Developing an approach to evaluate the effectiveness of investments in riparian management in the GBR catchments
Led by: Dr Rebecca Bartley, CSIRO
The current tools used to estimate the contribution of bank erosion to the Great Barrier Reef (i.e. Source Catchments model), are based on empirical relationships using little or no data from tropical river systems. This project proposes to develop a revised methodology for estimating (a) the natural or bench-mark rates of bank erosion in tropical rivers (b) how this information can be coupled with improved data sets on channel morphology, site connectivity and sediment particle size to develop a more robust approach for identifying sites amendable to remediation and (c) where riparian restoration has occurred, evaluate the effectiveness of the remediation.
Streambank erosion is estimated to contribute ~30-40% to end of catchment sediment yields in the Great Barrier Reef (GBR) catchments. However, our understanding of the degree of alteration of bank erosion with the introduction of agriculture, and the success of methods for remediating bank erosion sites (using approaches such as riparian vegetation, fencing and stock removal), is limited. Without a robust understanding of these issues it is difficult to target sites for remediation as well as to evaluate the costs and benefits of undertaking remediation in the riparian zone.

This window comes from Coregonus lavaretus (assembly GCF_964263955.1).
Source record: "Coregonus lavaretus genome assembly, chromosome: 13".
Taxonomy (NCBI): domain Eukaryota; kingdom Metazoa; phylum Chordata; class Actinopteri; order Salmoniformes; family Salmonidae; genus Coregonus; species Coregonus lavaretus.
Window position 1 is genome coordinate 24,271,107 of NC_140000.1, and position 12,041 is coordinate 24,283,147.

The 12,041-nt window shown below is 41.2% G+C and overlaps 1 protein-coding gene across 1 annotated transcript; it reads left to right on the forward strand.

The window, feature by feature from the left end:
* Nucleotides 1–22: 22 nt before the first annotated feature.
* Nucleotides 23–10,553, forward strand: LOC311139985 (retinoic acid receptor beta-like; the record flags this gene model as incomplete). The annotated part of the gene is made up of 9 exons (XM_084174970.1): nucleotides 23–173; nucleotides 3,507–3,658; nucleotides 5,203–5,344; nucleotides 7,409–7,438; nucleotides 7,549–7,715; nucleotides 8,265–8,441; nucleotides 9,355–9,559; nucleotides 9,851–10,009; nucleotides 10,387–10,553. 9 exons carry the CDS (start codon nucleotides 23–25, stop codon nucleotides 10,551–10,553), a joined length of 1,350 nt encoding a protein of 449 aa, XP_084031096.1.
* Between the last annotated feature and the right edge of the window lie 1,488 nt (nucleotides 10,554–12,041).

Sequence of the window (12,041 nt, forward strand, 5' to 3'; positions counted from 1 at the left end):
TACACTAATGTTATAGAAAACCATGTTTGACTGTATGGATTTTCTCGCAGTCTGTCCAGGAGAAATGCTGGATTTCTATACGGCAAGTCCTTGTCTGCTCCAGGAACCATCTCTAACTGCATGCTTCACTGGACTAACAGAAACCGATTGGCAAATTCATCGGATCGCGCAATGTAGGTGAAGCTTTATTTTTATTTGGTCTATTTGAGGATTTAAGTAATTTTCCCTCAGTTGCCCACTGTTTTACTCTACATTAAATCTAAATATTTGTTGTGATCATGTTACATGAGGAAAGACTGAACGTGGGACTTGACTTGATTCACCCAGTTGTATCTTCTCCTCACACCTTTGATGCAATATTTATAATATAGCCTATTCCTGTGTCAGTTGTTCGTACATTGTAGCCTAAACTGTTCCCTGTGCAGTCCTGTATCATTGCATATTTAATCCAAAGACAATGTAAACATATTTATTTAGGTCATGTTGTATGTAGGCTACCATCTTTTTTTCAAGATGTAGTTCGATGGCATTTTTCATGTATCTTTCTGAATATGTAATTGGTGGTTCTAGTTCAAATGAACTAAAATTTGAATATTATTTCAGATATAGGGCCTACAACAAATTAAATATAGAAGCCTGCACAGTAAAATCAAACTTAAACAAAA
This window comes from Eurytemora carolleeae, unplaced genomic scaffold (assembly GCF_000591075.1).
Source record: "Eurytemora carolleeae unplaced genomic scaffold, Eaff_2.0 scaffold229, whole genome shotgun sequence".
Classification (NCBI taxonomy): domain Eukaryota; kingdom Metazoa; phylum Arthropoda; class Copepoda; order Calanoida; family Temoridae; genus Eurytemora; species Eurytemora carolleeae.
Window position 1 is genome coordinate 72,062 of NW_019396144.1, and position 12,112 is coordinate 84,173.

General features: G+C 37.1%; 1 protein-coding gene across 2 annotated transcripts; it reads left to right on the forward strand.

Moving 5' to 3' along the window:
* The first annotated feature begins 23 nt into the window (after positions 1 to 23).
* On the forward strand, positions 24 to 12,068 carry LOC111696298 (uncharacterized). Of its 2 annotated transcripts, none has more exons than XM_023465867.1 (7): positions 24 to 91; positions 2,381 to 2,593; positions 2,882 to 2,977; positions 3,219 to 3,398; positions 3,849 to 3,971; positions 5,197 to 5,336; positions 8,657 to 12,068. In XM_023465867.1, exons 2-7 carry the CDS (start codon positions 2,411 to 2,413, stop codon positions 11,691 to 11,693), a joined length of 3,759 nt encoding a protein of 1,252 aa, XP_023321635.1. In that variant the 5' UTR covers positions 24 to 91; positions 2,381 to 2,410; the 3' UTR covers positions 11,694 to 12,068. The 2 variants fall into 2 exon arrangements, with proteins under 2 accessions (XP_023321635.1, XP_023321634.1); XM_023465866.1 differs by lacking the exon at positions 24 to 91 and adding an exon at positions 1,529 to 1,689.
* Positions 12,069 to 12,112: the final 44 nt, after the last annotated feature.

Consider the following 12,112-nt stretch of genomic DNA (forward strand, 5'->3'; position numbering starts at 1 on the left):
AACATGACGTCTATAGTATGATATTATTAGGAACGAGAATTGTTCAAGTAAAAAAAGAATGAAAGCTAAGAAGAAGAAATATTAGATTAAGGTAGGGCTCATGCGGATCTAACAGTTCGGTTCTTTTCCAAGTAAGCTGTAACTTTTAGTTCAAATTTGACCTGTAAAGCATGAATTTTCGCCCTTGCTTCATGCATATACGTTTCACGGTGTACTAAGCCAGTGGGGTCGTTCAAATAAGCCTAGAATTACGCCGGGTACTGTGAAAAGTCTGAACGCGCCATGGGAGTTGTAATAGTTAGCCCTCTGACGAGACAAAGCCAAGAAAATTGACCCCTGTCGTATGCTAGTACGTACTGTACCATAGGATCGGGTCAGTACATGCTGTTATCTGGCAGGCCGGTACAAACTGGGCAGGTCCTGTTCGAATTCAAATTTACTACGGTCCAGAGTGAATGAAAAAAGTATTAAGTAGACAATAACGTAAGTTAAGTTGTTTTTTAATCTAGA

How Research Addresses Problem
Risk frameworks, previously known as A,B,C,D frameworks, are used to evaluate the influence of improved grazing land management on hillslopes in rangelands, and for nitrogen use in sugarcane. No such risk framework exists for riparian management. Before such a framework can be developed, we need an improved understanding of the rates of bank erosion and channel change we can expect in natural or well managed landscapes. Without such information we don’t know what we are trying to restore bank erosion rates to, and if the remediation actions being implemented (e.g. fencing) will be effective at reducing sediment delivery from bank erosion.
Bank erosion; Sediment; Particulate nutrients; Remediation; Vegetation.
This project is jointly funded through CSIRO, UQ, DSITIA and the Australian Government’s National Environmental Science Programme.